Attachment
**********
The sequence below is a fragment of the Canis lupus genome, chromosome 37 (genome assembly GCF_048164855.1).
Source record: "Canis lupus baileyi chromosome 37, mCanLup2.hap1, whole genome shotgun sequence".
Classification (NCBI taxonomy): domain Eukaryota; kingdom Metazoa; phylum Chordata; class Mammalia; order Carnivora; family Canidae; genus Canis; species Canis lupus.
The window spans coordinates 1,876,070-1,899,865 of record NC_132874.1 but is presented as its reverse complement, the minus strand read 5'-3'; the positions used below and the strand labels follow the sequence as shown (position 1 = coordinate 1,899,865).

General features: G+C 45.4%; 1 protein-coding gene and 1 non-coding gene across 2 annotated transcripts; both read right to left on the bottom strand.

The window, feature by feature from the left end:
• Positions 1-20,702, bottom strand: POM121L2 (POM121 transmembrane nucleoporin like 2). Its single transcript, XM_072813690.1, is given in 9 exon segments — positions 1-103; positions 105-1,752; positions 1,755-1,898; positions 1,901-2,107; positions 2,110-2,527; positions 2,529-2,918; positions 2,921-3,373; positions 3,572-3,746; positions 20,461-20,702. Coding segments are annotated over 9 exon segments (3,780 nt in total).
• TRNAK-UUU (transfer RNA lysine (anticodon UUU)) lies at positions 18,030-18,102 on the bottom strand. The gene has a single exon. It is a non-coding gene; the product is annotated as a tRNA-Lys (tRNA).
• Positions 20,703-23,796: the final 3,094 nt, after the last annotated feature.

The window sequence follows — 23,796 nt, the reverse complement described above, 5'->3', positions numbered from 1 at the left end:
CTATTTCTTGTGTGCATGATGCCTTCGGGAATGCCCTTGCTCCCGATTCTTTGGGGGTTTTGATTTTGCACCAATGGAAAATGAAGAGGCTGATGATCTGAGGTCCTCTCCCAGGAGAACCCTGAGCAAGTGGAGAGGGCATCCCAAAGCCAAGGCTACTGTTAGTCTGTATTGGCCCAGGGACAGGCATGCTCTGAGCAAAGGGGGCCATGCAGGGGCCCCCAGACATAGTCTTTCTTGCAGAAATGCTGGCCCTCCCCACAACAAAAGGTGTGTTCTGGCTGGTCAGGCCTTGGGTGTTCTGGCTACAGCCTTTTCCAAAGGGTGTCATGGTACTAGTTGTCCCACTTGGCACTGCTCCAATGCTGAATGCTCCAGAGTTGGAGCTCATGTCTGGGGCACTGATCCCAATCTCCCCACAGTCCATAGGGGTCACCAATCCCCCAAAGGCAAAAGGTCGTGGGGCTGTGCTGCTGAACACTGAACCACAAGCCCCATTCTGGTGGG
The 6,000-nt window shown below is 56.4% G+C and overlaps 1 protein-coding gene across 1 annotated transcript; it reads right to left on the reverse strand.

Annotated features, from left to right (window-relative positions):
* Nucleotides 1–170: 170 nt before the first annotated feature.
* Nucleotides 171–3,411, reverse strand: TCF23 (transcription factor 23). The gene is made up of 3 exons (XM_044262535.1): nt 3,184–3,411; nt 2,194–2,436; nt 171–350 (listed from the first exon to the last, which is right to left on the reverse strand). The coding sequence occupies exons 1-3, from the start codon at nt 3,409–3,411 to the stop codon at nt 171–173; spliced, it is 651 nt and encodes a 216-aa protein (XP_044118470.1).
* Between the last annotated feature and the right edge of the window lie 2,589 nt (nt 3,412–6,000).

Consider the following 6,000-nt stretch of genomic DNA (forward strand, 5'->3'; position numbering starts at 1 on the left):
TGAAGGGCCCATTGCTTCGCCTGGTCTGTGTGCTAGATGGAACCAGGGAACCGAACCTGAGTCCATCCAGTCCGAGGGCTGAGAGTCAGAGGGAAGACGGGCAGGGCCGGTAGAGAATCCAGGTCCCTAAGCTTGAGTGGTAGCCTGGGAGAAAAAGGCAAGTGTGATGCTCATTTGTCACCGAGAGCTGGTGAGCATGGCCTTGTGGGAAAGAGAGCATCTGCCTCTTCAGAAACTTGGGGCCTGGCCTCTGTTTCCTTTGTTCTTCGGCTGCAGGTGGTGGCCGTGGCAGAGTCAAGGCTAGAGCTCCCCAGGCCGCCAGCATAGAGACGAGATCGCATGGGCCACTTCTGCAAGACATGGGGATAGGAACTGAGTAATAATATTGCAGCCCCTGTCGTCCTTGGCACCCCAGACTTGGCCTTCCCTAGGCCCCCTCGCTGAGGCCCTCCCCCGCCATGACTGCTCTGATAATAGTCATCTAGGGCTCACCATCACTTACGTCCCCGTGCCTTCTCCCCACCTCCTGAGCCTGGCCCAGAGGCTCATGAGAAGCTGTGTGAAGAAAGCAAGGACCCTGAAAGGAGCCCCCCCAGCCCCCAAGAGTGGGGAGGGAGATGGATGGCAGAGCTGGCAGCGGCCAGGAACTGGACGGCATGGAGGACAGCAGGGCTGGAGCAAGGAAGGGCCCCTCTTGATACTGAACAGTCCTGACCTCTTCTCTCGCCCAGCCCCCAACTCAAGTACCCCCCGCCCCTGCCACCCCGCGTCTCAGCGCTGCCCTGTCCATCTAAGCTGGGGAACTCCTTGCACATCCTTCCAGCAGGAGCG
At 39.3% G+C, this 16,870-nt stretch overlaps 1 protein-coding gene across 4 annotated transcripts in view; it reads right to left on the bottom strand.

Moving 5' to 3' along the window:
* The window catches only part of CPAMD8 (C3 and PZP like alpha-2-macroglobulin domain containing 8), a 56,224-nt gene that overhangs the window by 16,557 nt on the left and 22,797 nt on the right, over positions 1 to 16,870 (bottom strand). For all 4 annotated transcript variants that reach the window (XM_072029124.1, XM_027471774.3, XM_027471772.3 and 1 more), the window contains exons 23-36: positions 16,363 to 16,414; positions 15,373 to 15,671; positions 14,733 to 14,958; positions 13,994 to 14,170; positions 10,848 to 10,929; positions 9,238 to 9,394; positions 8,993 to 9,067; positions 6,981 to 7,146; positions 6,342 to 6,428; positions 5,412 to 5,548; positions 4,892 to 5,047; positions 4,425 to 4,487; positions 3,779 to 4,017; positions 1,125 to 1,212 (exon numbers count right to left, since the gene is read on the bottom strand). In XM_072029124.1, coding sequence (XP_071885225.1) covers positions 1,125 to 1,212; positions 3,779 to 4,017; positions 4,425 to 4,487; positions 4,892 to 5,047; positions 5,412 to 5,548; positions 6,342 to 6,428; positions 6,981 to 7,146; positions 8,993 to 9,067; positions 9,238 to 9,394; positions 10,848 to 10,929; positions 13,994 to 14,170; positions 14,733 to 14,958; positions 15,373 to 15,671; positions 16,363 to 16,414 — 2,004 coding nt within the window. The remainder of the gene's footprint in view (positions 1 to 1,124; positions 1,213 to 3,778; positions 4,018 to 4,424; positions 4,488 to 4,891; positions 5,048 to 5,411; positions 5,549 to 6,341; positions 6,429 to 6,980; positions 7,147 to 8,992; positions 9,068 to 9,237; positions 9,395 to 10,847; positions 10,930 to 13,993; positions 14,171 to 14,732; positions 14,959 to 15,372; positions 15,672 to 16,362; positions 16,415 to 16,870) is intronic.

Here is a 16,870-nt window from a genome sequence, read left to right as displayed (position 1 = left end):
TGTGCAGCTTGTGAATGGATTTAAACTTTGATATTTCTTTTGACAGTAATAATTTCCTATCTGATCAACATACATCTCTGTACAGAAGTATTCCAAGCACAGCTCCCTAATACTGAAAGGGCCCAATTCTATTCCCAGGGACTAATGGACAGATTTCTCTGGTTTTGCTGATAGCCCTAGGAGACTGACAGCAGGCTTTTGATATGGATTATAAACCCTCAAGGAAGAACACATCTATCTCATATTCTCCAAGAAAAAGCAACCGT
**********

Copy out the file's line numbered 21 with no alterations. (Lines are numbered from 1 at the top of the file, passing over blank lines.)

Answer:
* The window catches only part of CPAMD8 (C3 and PZP like alpha-2-macroglobulin domain containing 8), a 56,224-nt gene that overhangs the window by 16,557 nt on the left and 22,797 nt on the right, over positions 1 to 16,870 (bottom strand). For all 4 annotated transcript variants that reach the window (XM_072029124.1, XM_027471774.3, XM_027471772.3 and 1 more), the window contains exons 23-36: positions 16,363 to 16,414; positions 15,373 to 15,671; positions 14,733 to 14,958; positions 13,994 to 14,170; positions 10,848 to 10,929; positions 9,238 to 9,394; positions 8,993 to 9,067; positions 6,981 to 7,146; positions 6,342 to 6,428; positions 5,412 to 5,548; positions 4,892 to 5,047; positions 4,425 to 4,487; positions 3,779 to 4,017; positions 1,125 to 1,212 (exon numbers count right to left, since the gene is read on the bottom strand). In XM_072029124.1, coding sequence (XP_071885225.1) covers positions 1,125 to 1,212; positions 3,779 to 4,017; positions 4,425 to 4,487; positions 4,892 to 5,047; positions 5,412 to 5,548; positions 6,342 to 6,428; positions 6,981 to 7,146; positions 8,993 to 9,067; positions 9,238 to 9,394; positions 10,848 to 10,929; positions 13,994 to 14,170; positions 14,733 to 14,958; positions 15,373 to 15,671; positions 16,363 to 16,414 — 2,004 coding nt within the window. The remainder of the gene's footprint in view (positions 1 to 1,124; positions 1,213 to 3,778; positions 4,018 to 4,424; positions 4,488 to 4,891; positions 5,048 to 5,411; positions 5,549 to 6,341; positions 6,429 to 6,980; positions 7,147 to 8,992; positions 9,068 to 9,237; positions 9,395 to 10,847; positions 10,930 to 13,993; positions 14,171 to 14,732; positions 14,959 to 15,372; positions 15,672 to 16,362; positions 16,415 to 16,870) is intronic.